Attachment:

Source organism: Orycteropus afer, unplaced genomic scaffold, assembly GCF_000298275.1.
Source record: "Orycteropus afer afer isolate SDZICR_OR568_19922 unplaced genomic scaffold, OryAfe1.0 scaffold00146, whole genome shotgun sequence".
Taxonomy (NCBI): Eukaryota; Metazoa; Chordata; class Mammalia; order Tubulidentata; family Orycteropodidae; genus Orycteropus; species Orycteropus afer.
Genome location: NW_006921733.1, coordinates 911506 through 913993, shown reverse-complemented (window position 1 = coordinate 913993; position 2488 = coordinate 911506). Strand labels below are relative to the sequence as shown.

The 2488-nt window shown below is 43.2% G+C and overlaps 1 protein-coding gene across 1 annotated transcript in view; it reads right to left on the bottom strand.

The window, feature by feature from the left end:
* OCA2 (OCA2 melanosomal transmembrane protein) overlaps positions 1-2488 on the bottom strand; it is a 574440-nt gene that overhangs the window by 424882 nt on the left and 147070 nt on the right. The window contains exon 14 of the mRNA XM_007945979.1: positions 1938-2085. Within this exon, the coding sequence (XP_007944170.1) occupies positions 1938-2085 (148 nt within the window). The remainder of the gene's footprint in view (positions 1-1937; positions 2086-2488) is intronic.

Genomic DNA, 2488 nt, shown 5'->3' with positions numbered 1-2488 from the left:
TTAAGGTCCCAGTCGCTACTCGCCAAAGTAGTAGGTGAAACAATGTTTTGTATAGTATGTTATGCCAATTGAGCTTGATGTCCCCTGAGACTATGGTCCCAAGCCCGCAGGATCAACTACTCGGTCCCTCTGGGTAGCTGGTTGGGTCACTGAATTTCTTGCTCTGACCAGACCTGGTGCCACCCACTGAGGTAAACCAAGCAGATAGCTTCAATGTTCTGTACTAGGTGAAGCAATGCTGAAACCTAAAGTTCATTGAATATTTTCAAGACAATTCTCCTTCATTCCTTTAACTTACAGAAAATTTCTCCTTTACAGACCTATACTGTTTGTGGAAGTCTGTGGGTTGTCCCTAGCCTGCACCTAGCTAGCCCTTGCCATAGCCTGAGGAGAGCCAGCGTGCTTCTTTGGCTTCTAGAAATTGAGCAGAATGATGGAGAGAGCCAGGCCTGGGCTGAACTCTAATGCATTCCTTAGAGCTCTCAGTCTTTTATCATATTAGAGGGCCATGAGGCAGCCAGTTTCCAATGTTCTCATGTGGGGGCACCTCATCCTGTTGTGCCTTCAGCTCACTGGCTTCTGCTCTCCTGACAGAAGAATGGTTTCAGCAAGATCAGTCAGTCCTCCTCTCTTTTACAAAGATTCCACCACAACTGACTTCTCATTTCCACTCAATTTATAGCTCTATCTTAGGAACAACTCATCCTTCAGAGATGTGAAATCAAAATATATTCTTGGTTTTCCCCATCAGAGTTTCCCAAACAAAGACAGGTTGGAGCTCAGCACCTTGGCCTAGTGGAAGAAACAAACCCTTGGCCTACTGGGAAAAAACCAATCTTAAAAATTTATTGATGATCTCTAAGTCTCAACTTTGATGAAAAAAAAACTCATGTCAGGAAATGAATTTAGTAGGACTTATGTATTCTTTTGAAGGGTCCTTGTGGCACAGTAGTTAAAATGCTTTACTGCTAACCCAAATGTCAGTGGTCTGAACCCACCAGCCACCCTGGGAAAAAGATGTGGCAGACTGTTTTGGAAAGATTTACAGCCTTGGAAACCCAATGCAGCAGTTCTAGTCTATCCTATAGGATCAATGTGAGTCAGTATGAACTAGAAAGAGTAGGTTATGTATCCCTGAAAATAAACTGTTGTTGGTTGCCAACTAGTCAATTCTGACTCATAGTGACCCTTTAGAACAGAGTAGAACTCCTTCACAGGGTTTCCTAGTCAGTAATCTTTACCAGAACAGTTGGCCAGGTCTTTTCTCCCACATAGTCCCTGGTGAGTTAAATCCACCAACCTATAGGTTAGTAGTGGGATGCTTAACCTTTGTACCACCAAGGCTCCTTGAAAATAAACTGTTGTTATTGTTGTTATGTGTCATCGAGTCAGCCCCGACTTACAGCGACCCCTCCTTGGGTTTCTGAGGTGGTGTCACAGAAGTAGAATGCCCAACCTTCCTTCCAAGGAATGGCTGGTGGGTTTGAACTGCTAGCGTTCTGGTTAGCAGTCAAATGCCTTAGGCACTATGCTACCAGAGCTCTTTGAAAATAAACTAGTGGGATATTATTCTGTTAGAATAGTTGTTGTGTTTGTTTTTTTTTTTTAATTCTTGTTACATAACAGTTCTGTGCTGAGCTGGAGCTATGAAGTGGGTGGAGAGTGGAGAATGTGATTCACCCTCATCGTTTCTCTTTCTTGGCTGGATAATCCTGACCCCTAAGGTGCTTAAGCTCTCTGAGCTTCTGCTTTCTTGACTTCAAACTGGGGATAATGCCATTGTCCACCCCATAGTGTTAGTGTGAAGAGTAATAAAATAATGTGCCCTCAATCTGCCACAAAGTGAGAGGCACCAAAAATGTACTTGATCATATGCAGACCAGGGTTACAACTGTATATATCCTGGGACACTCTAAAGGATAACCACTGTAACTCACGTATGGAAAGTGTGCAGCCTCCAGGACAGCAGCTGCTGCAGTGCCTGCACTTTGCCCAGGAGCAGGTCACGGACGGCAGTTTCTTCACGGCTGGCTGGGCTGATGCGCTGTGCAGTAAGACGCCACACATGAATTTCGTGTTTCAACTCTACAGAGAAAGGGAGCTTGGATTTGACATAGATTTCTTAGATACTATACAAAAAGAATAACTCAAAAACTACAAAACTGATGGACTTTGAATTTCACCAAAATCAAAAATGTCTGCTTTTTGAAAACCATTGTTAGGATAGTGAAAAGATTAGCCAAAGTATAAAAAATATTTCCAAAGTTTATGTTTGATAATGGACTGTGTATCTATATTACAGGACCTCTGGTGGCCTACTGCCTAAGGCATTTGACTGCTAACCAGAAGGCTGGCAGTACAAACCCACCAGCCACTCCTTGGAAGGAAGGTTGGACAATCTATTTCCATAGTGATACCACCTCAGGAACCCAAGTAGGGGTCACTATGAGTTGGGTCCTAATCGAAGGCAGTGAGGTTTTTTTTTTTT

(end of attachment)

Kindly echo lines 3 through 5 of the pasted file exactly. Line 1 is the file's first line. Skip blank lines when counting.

Taxonomy (NCBI): Eukaryota; Metazoa; Chordata; class Mammalia; order Tubulidentata; family Orycteropodidae; genus Orycteropus; species Orycteropus afer.
Genome location: NW_006921733.1, coordinates 911506 through 913993, shown reverse-complemented (window position 1 = coordinate 913993; position 2488 = coordinate 911506). Strand labels below are relative to the sequence as shown.

The 2488-nt window shown below is 43.2% G+C and overlaps 1 protein-coding gene across 1 annotated transcript in view; it reads right to left on the bottom strand.